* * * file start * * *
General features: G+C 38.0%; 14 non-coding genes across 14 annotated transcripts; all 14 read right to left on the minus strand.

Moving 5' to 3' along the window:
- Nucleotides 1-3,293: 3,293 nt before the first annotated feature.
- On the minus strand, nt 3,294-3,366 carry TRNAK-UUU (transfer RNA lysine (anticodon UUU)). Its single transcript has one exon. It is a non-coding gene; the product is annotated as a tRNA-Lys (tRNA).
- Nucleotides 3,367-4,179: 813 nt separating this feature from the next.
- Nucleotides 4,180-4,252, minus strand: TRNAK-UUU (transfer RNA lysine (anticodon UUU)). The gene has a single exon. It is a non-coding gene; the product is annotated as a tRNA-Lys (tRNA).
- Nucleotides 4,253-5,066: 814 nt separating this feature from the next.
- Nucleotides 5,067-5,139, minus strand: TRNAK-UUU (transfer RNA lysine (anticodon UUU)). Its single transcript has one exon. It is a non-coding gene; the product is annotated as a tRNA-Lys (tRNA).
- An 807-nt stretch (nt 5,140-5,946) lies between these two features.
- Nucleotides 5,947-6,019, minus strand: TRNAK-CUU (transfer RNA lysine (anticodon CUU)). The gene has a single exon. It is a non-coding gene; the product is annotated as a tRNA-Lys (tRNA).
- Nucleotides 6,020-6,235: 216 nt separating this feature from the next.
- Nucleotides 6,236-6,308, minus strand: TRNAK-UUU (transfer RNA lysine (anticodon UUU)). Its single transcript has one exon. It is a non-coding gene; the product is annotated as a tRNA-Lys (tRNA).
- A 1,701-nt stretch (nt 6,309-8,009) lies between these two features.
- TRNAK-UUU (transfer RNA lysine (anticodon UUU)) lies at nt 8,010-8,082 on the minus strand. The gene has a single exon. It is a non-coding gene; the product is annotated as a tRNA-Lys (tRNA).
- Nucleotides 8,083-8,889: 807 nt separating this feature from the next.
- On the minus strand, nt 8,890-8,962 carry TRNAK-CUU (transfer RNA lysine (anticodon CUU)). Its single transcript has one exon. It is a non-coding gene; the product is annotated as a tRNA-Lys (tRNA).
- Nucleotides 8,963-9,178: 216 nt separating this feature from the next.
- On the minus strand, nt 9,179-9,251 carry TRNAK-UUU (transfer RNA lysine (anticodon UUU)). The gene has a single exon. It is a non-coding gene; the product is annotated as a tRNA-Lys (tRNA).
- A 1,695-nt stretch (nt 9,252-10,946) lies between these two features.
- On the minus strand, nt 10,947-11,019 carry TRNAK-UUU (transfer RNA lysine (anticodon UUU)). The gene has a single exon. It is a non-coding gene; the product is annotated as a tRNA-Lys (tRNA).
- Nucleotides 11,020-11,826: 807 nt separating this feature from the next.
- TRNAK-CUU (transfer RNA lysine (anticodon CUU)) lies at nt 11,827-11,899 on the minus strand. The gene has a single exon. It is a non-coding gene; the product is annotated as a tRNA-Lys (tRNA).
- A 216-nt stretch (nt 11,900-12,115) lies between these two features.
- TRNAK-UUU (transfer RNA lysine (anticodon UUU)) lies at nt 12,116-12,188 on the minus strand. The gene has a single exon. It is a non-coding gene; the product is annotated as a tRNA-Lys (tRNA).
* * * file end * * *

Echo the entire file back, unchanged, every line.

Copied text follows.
General features: G+C 38.0%; 14 non-coding genes across 14 annotated transcripts; all 14 read right to left on the minus strand.

Moving 5' to 3' along the window:
- Nucleotides 1-3,293: 3,293 nt before the first annotated feature.
- On the minus strand, nt 3,294-3,366 carry TRNAK-UUU (transfer RNA lysine (anticodon UUU)). Its single transcript has one exon. It is a non-coding gene; the product is annotated as a tRNA-Lys (tRNA).
- Nucleotides 3,367-4,179: 813 nt separating this feature from the next.
- Nucleotides 4,180-4,252, minus strand: TRNAK-UUU (transfer RNA lysine (anticodon UUU)). The gene has a single exon. It is a non-coding gene; the product is annotated as a tRNA-Lys (tRNA).
- Nucleotides 4,253-5,066: 814 nt separating this feature from the next.
- Nucleotides 5,067-5,139, minus strand: TRNAK-UUU (transfer RNA lysine (anticodon UUU)). Its single transcript has one exon. It is a non-coding gene; the product is annotated as a tRNA-Lys (tRNA).
- An 807-nt stretch (nt 5,140-5,946) lies between these two features.
- Nucleotides 5,947-6,019, minus strand: TRNAK-CUU (transfer RNA lysine (anticodon CUU)). The gene has a single exon. It is a non-coding gene; the product is annotated as a tRNA-Lys (tRNA).
- Nucleotides 6,020-6,235: 216 nt separating this feature from the next.
- Nucleotides 6,236-6,308, minus strand: TRNAK-UUU (transfer RNA lysine (anticodon UUU)). Its single transcript has one exon. It is a non-coding gene; the product is annotated as a tRNA-Lys (tRNA).
- A 1,701-nt stretch (nt 6,309-8,009) lies between these two features.
- TRNAK-UUU (transfer RNA lysine (anticodon UUU)) lies at nt 8,010-8,082 on the minus strand. The gene has a single exon. It is a non-coding gene; the product is annotated as a tRNA-Lys (tRNA).
- Nucleotides 8,083-8,889: 807 nt separating this feature from the next.
- On the minus strand, nt 8,890-8,962 carry TRNAK-CUU (transfer RNA lysine (anticodon CUU)). Its single transcript has one exon. It is a non-coding gene; the product is annotated as a tRNA-Lys (tRNA).
- Nucleotides 8,963-9,178: 216 nt separating this feature from the next.
- On the minus strand, nt 9,179-9,251 carry TRNAK-UUU (transfer RNA lysine (anticodon UUU)). The gene has a single exon. It is a non-coding gene; the product is annotated as a tRNA-Lys (tRNA).
- A 1,695-nt stretch (nt 9,252-10,946) lies between these two features.
- On the minus strand, nt 10,947-11,019 carry TRNAK-UUU (transfer RNA lysine (anticodon UUU)). The gene has a single exon. It is a non-coding gene; the product is annotated as a tRNA-Lys (tRNA).
- Nucleotides 11,020-11,826: 807 nt separating this feature from the next.
- TRNAK-CUU (transfer RNA lysine (anticodon CUU)) lies at nt 11,827-11,899 on the minus strand. The gene has a single exon. It is a non-coding gene; the product is annotated as a tRNA-Lys (tRNA).
- A 216-nt stretch (nt 11,900-12,115) lies between these two features.
- TRNAK-UUU (transfer RNA lysine (anticodon UUU)) lies at nt 12,116-12,188 on the minus strand. The gene has a single exon. It is a non-coding gene; the product is annotated as a tRNA-Lys (tRNA).